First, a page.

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Calcium induced phosphorus deficiency in phytase supplemented broiler diets

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Calcium induced phosphorus deficiency in phytase supplemented broiler diets


Department of Animal Nutrition
VeterinaryCollege, University of Agricultural Sciences
Hebbal, Bangalore- 560 024



A broiler growth cum metabolic trial involving 340 day-old chicks constituting two replications of seventeen experimental groups was carried out. A factorially designed dietary regimen with two levels each of phytase enzyme (625 U/kg and 1250 U/kg), available phosphorus (0.30% and 0.40%), calcium (0.8% and 1.0%) and vitamin D 3 (2000 IU/kg and 4000 IU/kg), which resulted in a set of 16 diets of various combinations was employed. The control diet had BIS (1992) specified level of 1.2 percent calcium (Ca) and 0.5 percent available phosphorus (Pav), and vitamin D 3 was fixed at 2000 IU/ kg. Such diets were isonitrogenous and isocalorific and of both starter and finisher types. Various interactions were studied. In diets containing 0.30 percent Pav and 1.0 percent calcium, the lower level of phytase was more beneficial than the higher level in terms of average cumulative feed consumption (2834 g/bird Vs 2598.5 g/bird), average cumulative body weight gain (1528 g/bird Vs 1421.5 g/bird), livability (75% Vs 50%) and net returns (2.08 Vs 1.42 Rs/kg saleable body weight gain). Under these dietary conditions feed conversion ratio was largely unaffected. The calcium and phosphorus retention values of the three-way interaction effects of phytase (625 U/kg) X Pav (0.3%) X calcium (1%) were 43.19 percent and 48.84 percent respectively while that of phytase (1250 U/kg) x Pav (0.3%) X calcium (1%) was 54.13 percent (Ca) and 51.31percent (P). The higher level of phytase had enhanced the retention of calcium by 10.94 percent and phosphorus retention by a meager 2.47 percent. Phytase while causing increased calcium retention than the phosphorus retention for identical levels of dietary Ca and P, infact lead to calcium induced phosphorus deficiency. Under parallel dietary conditions, the reduction in the dietary level of calcium from 1.0 percent to 0.8 percent restored these performance criteria. Thus supplemental phytase can be detrimental too, unless dietary calcium is lowered.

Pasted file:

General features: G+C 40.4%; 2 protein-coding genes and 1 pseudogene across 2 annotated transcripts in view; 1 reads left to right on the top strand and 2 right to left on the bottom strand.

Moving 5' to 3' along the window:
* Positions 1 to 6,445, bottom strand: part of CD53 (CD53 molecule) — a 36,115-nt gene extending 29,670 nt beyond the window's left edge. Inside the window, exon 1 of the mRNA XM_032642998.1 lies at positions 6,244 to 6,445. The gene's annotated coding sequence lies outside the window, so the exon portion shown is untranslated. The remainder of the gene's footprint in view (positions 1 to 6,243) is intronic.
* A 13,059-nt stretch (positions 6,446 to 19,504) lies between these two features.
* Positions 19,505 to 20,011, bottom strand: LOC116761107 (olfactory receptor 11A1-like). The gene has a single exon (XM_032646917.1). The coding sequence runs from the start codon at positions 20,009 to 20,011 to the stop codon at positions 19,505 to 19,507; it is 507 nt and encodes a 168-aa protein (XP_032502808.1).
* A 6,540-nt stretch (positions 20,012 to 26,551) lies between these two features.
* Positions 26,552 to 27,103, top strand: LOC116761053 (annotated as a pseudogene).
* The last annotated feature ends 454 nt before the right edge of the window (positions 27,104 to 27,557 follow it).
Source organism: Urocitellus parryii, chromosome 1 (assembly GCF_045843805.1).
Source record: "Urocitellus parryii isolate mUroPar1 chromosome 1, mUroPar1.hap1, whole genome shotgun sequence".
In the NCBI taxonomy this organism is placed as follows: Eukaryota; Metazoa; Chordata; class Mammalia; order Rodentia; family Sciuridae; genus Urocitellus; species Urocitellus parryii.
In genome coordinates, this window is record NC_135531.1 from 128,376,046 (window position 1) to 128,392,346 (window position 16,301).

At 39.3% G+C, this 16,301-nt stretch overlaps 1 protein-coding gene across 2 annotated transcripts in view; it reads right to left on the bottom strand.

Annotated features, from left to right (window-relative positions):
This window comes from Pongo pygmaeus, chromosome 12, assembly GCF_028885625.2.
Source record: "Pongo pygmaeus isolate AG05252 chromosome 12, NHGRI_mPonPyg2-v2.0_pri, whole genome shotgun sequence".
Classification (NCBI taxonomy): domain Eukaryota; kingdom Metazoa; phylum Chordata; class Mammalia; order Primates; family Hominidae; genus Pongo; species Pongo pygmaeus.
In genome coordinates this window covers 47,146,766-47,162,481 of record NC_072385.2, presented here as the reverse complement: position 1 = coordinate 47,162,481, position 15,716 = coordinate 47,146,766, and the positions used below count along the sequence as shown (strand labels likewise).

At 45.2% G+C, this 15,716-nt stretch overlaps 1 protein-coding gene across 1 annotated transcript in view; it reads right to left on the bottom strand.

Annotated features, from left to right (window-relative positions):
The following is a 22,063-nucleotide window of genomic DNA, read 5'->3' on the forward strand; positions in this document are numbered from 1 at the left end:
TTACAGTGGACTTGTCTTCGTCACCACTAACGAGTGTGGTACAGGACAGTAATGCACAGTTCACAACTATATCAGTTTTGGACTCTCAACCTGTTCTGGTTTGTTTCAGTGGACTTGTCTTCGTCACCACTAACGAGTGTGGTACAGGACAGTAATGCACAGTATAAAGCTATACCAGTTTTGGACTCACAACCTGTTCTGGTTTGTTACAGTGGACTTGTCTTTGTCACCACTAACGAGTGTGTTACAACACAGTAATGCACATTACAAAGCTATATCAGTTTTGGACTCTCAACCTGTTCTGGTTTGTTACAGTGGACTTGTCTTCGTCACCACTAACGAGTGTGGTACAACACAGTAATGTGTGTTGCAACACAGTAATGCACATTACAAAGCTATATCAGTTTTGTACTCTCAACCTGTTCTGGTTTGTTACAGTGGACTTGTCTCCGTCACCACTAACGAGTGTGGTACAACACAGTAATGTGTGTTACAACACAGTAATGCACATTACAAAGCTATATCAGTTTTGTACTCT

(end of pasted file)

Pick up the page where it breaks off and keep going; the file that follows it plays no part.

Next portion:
Source : IPSACON-2005
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